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    North Korean leader Kim Jong Un’s daughter made a public appearance again, this time with missile scientists and more honorific titles as her father’s “most beloved” or “precious” child. She’s only about 10, but her new, bold photos released Sunday by state media are deepening the debate over whether she’s being primed as a successor. She took group photos with scientists and others involved in what the reports called the test-launch of its Hwasong-17 intercontinental ballistic missile earlier this month. South Korea's spy service said last week that she is Kim’s second child, Ju Ae, who is approximately 10 years old.

      Protests against China’s anti-virus controls that have confined millions of people to their homes spread to Shanghai and other cities after complaints the death toll in a fire in China’s northwest might have been worsened by the restrictions. A witness in Shanghai said police used pepper spray against about 300 protesters. They were gathered to mourn the deaths of at least 10 people in an apartment fire last week in Urumqi in the northwest. Videos on social media showed protesters in other cities including Nanjing in the east and Guangzhou in the south tussling with police. President Xi Jinping's government faces mounting anger at restrictions at a time when other countries are relaxing controls.

        Extended time off from work doesn’t have to wait until retirement. Your career break may be aspirational, or it may be prompted by life events. Whatever the purpose, careful planning before you take the break can help make it more successful and fulfilling. Start by reviewing your finances and getting your career break budget in order. Next, make a rough schedule for how you’ll fill your time. And if you don’t think you can swing a career break, look into alternatives such as a change in job responsibilities or hours.

          A new book from the owner of a New Orleans craft cocktail bar is showing readers an elegant look at cocktails in a city known for drinking excess. Neal Bodenheimer founded Cure in 2009 and since then has gone on to open other bars and restaurants. His new book is titled “Cure: New Orleans Drinks and How to Mix ’Em." It showcases drinks created by Cure staff and well-known New Orleans drink staples such as the Sazerac or the Ramos Gin Fizz. The book includes essays about the city and its drinking culture. Bodenheimer says the book is a “love letter to the city from me.”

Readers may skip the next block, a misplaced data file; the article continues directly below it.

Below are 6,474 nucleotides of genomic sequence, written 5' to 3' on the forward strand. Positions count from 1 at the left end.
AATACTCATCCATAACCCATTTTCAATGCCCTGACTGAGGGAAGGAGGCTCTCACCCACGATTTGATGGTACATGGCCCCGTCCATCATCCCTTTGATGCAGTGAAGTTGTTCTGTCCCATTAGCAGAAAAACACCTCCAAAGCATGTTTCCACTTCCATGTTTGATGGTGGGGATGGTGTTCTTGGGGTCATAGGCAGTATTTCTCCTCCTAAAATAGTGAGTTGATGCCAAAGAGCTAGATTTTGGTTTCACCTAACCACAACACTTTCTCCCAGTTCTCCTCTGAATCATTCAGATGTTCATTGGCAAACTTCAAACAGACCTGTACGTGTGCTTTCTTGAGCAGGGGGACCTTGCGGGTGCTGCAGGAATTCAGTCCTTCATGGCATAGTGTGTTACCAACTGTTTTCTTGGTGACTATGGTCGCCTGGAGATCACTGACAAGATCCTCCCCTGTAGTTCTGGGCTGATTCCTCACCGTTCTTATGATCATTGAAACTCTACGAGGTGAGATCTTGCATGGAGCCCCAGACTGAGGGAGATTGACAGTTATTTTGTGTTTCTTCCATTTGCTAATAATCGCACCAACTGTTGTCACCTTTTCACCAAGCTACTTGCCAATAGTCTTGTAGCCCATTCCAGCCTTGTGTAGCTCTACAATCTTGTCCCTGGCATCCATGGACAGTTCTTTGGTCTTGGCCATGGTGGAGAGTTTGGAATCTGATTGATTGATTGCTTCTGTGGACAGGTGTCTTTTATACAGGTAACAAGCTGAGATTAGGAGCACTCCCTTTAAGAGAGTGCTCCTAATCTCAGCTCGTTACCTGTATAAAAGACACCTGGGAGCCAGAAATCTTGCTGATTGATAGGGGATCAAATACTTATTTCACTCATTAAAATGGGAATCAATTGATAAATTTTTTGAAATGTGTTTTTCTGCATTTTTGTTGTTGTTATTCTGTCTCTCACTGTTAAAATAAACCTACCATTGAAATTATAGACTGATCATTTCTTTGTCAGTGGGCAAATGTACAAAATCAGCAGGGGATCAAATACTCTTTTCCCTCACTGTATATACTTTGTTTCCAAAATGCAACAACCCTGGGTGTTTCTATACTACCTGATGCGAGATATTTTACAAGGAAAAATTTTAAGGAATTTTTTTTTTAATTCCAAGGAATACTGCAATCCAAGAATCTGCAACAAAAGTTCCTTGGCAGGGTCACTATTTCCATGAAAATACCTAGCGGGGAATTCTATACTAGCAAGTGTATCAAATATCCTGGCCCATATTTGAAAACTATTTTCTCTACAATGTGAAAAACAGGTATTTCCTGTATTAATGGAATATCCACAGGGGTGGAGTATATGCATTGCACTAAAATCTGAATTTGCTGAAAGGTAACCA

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          Crisis response is one way to sum up Hawaii Gov. David Ige's eight years in office. He faced a volcanic eruption that destroyed 700 homes, protests blocking construction of a cutting-edge multibillion-dollar telescope and a false alert about an incoming ballistic missile. During the COVID-19 pandemic, tourism shut down and Hawaii’s unemployment rate soared above 22%. Ige will hand over leadership of the state to his successor, Lt. Gov. Josh Green, on Dec. 5. Ige says that the job can be stressful but it's the best one he could ever have because "what we do matters to people every single day."

          Protesters pushed to the brink by China’s strict COVID measures in Shanghai have called for the removal of the country’s all-powerful leader and clashed with police. That came as crowds took to the streets in several cities Sunday in an astounding challenge to the government. Police forcibly cleared the demonstrators in China’s financial capital who called for Xi Jinping’s resignation and the end of the Chinese Communist Party’s rule. But hours later people rallied again in the same spot. Social media reports indicated protests also spread to at least seven other cities and dozens of university campuses. Largescale protests are exceedingly rare in China, but a direct rebuke of Xi is extraordinary.

          Matt Hancock, the U.K’s scandal-prone former health secretary, is seeking an unlikely form of redemption: attempting to win “I’m A Celebrity… Get Me Out of Here” — a grueling, often gruesome reality TV show set in the Australian jungle. Hancock led Britain’s response to COVID-19 in the first year of the pandemic, telling people to stay away from others to protect the health service, then breaking his Government’s own rules, when video emerged of him kissing and groping an aide he was having an affair with. Viewers have upended expectations by voting Hancock through to the show's final.

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